Monday, March 12, 2012

Pedestrian Research News

Time again to curl up with a cup of coffee and your favorite guilty pleasure: research papers! Or is that just me? / Dan Burden

Effects of Pedestrian Perceptions of Safety: An Examination of Pedestrian Crossing Behavior in Marked versus Unmarked Crosswalks

This study revisits the "false sense of security" argument often just to justify eliminating marked crosswalks. Using surveys and observations at marked and unmarked crosswalks, the study examined pedestrian attitudes and behavior towards crosswalk marking. Survey data collected showed many pedestrians believe they have the right of way only in marked crosswalks.When observing pedestrian behavior in three different crosswalk treatments, however, pedestrians surprisingly showed higher levels of cautiousness in marked crosswalks than unmarked crosswalks. These findings suggest that marked crosswalks do not give pedestrians a false sense of security or correlate with reckless behavior.

Neighborhood Crime and Travel Behavior: An Investigation of the Influence of Neighborhood Crime Rates on Mode Choice – Phase II

This report describes the second phase of a research study conducted by the Mineta Transportation Institute evaluating the impact of neighborhood crime on mode choice. While it has always been assumed that the threat of crime influences the decision to walk or ride a bike, there has been little research on the topic of neighborhood crime and travel.

The analysis in this study shows that high crime neighborhoods tend to discourage residents from walking or riding a bicycle. As the authors describe, "When comparing a high crime to a lower crime neighborhood the odds of walking over choosing auto decrease by 17.25 percent for work trips and 61 percent for non-work trips." The researchers also investigated the impact of neighborhood crime on the access portion of transit trips (walking, bicycling, or driving to a transit stop). They found that  this part of the transit trip is sensitive to neighborhood crimes, and that in high crime neighborhoods people forgo walking and bicycling in favor of driving to transit stations.

Road-Safety Management in Brazil, Russia, India, and China

This study examined road-safety management in Brazil, Russia, India, and China, evaluating recent crash statistics, key governmental agencies in charge of road safety, road-safety programs, influential organizations outside of the government, key research institutes, and major barriers to improvement. It includes statistics on pedestrian safety in each country (notably, pedestrians represent the largest category of roadway fatalities in all countries except China, where they fall second to motorcyclists), and describes potential interventions identified (if not implemented) to address pedestrian safety concerns. A key finding is that while each country evaluated has governmental organizations with responsibilities for road safety, none of these countries has a single lead governmental unit responsible for national road safety. All the more reasons pedestrian advocacy organizations like Brazil's ABRASPE (noted in the paper) are so important in these countries.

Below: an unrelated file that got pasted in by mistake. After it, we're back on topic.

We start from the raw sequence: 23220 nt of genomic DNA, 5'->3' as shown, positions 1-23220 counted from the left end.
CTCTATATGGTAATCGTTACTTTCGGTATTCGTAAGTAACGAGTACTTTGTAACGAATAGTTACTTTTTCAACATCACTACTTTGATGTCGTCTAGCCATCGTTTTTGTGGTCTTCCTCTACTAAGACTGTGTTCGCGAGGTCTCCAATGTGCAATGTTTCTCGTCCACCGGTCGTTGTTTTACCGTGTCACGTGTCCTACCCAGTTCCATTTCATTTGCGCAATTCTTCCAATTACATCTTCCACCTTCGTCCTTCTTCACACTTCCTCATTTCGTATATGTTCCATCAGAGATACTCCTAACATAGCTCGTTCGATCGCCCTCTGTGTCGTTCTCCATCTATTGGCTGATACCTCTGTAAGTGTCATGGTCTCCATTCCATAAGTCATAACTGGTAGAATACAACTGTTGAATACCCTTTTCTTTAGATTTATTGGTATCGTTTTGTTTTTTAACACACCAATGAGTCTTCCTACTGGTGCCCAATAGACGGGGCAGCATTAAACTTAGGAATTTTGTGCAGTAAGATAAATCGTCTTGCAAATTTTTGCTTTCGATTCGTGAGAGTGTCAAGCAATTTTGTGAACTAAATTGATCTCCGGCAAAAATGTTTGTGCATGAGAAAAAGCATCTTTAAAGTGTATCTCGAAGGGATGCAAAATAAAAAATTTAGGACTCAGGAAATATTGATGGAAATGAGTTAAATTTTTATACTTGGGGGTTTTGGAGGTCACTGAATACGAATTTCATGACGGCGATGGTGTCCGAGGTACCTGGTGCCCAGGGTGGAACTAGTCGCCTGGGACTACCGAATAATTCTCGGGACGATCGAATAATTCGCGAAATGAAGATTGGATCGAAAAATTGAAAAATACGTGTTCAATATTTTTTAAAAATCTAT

Integration of Bicycling and Walking Facilities into the Infrastructure of Urban Communities

This project provides extensive guidance for communities looking for ways to encourage walking and biking, highlighting the best programs and practices in three California cities. Using surveys, field observations, and analysis of secondary data from previous studies, the report identifies key themes/lessons about integrating cyclists and pedestrians into the transportation system and develops a set of guiding principles that other communities can use to improve the walkability and bikeability of their neighborhoods.

2011 Traffic Safety Culture Index

For several years, the AAA Foundation for Traffic Safety has been sponsoring evaluating traffic safety culture in an effort to better understand attitudes and behaviors related to roadway safety.  This report presents the results of the fourth survey, conducted from June 6 through June 28, 2011 with a sample of 3,147 U.S. residents ages 16 and older. Particularly interesting are some of the findings related to distracted driving. From the study:
  •  Cell phone use while driving is widespread. More than 2 in 3 drivers report talking on their cell phone while driving in the past month, and nearly 1 in 3 say they do so fairly often or regularly.
  • There is somewhat strong social disapproval toward using a hand-held cell phone while driving (71%), but nearly half of all drivers believe incorrectly that most others actually approve of it. People are generally accepting of hands-free cell phone use.
  • Nearly 3 in 4 Americans (71%) support restricting the use of hand-held cell phones while driving, but only a small majority (53%) support an outright ban on using any type of cell phone (including hands-free) while driving.

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